“If there aren’t at least as many women as men, then usually it’s because cycling is not safe enough. It’s an indicator that you do not have good enough cycling infrastructure.” (‘If there aren’t as many women cycling as men … you need better infrastructure’ – Guardian Source)

“[In the US} Women account for 85% of overall consumer spending including everything from autos to healthcare … [including] 92% Vacations . . . 91% of New Homes . . . 65% New Cars (FAST FACTS Marketing to Women – Source)


Prepared by Anders Swanson, Dea van Lierop, and Sara Kirk
Velo Canada Bikes 2018

AGM 2018

Vélo Canada Bikes 2018 Annual General Meeting Agenda

Sunday, September 9, 2018, 14:00 – 16:00 EST

Conference call: using ClickMeeting with dial-in option.

ClickMeeting location: https://canadabikes.clickmeeting.com/canada-bikes-agm-2018

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VIEW THE AGENDA

March 2018 Newsletter

Become a Member
Don’t miss this unique chance to meet, share and learn from others from across Canada that are passionate about how cycling can transform our communities and country!

March 2018 Newsletter

lo Canada Bikes Summit and Bike Day on the Hill 

Following the success of the First National Bike Summit held in Ottawa on June 1st, 2017, Vèlo Canada Bikes is pleased to announce we will be hosting a two day event this year onMay 28th and 29th     

See our exciting line-up hereRegistration is now open.

BONUS: Participants who register before April 15th will be included in a morning of meetings with Members of Parliament, Senators and other national representatives to move the bike-friendly agenda forward. Add your voice to the pan-Canadian call for safe, convenient, accessible cycling for all ages and abilities!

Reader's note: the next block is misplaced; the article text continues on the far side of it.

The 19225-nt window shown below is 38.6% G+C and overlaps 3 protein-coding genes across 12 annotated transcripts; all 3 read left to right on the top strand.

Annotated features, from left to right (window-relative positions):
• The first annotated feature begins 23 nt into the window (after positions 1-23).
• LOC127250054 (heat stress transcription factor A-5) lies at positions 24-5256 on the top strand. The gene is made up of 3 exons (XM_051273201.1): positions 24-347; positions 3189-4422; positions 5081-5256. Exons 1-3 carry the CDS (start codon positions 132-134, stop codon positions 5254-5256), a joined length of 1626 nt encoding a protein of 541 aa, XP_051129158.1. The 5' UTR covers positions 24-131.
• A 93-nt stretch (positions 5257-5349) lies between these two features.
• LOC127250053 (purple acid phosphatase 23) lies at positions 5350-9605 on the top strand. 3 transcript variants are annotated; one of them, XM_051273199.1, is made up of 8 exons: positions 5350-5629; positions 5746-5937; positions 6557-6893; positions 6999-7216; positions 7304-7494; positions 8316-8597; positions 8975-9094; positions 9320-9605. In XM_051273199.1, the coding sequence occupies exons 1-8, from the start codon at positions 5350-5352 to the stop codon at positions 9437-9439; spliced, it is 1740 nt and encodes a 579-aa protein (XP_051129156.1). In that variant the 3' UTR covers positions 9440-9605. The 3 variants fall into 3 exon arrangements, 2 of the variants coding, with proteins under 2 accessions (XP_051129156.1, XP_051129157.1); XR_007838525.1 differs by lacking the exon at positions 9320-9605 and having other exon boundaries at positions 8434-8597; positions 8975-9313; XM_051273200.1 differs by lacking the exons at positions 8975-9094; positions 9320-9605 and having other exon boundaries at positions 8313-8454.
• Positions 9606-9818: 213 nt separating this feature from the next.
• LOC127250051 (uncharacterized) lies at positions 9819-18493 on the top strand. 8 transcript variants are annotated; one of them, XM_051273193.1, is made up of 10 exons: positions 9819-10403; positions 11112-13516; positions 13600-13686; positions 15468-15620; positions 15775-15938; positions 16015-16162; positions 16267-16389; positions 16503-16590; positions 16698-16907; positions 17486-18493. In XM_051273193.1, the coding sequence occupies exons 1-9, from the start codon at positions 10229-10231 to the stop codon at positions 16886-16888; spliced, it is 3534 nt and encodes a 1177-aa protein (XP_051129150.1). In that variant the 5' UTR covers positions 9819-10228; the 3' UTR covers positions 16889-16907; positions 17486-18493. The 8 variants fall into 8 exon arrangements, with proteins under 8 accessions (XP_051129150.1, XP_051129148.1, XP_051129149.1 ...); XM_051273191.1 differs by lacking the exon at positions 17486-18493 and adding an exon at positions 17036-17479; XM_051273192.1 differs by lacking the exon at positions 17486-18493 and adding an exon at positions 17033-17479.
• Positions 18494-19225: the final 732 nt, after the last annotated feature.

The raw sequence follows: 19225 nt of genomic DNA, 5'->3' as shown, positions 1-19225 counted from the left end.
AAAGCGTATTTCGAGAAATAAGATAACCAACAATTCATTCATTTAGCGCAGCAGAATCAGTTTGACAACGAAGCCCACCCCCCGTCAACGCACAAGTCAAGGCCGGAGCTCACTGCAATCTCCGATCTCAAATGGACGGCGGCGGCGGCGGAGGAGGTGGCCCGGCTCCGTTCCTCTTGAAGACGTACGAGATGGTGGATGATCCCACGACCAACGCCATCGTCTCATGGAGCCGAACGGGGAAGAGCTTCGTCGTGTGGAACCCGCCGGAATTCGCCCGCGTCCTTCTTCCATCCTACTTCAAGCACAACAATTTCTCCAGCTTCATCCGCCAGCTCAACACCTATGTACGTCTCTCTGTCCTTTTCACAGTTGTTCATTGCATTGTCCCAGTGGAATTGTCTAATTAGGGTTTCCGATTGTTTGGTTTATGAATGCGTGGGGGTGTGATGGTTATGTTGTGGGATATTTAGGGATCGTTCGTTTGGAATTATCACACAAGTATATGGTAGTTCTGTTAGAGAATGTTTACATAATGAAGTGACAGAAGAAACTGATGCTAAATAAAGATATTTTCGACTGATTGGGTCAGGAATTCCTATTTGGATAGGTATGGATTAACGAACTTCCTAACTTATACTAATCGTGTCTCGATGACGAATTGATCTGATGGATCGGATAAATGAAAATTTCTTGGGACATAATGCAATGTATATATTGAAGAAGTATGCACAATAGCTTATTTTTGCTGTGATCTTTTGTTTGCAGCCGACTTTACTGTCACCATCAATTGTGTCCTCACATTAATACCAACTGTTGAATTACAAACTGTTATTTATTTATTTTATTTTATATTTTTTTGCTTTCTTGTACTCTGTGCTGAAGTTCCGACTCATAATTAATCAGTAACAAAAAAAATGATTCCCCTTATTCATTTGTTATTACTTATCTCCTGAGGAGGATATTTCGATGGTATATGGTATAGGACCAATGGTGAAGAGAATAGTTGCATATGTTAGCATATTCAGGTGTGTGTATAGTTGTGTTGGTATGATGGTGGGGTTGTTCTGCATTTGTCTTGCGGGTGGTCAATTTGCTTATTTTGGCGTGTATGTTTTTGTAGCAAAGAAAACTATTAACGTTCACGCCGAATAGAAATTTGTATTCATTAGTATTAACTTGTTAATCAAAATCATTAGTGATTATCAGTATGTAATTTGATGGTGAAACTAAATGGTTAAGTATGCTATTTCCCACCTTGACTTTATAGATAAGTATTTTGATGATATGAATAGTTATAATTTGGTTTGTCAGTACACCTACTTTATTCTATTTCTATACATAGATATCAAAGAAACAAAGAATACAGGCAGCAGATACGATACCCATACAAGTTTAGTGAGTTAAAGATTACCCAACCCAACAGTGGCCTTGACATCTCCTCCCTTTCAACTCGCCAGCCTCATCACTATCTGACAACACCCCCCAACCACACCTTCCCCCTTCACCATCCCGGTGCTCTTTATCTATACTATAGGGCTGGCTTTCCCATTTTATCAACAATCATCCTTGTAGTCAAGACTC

Made possible with the generous support of our sponsors.
 

              
Interested in becoming a sponsor?


CALL FOR ABSTRACTS
Vélo Canada Bikes invites you to submit an abstract to present at the 2nd National Bike Summit. Vélo Canada Bikes is a pan-Canadian non-profit organization that advocates for increased federal support for everyday cycling in Canada. Our vision is a Canada where people of all ages and abilities can cycle safely and conveniently, in any community, for work, school, everyday errands, or leisure.

During the summit we will gather with politicians, researchers, private and public sector cycling supporters to discuss how to create a bike friendly Canada.  As part of the event we want to demonstrate that Canada is ready for a federally led National Cycling Strategy, and will be showcasing cycling research from across the country and beyond.

The format for presentations will be posters, and the deadline for submitting an abstract is11:59pm ET on March 15th, 2018. Research may have been previously presented at other conferences and/or workshops, and may be presented in French or English. The word limit for the abstracts is 250 words (not including title, references, author information, and city/province). Abstracts should clearly state (1) the purpose of the research, (2) the methods used, (3) results or expected finds, and (4) conclusions and next steps. Please include at the top the abstract: the study title, the author names, the affiliated institution/organization, the city/province, and the authors’ email addresses.  Please submit your abstract using this google form. For more information, please see full details here.


House of Commons E-Petition

The E-Petition for a National Cycling Strategy closed on March 6, 2018. Nearly 4500 people signed in favour of a federal plan to support safe, convenient, accessible cycling for all ages and abilities, all over Canada.  See the text below: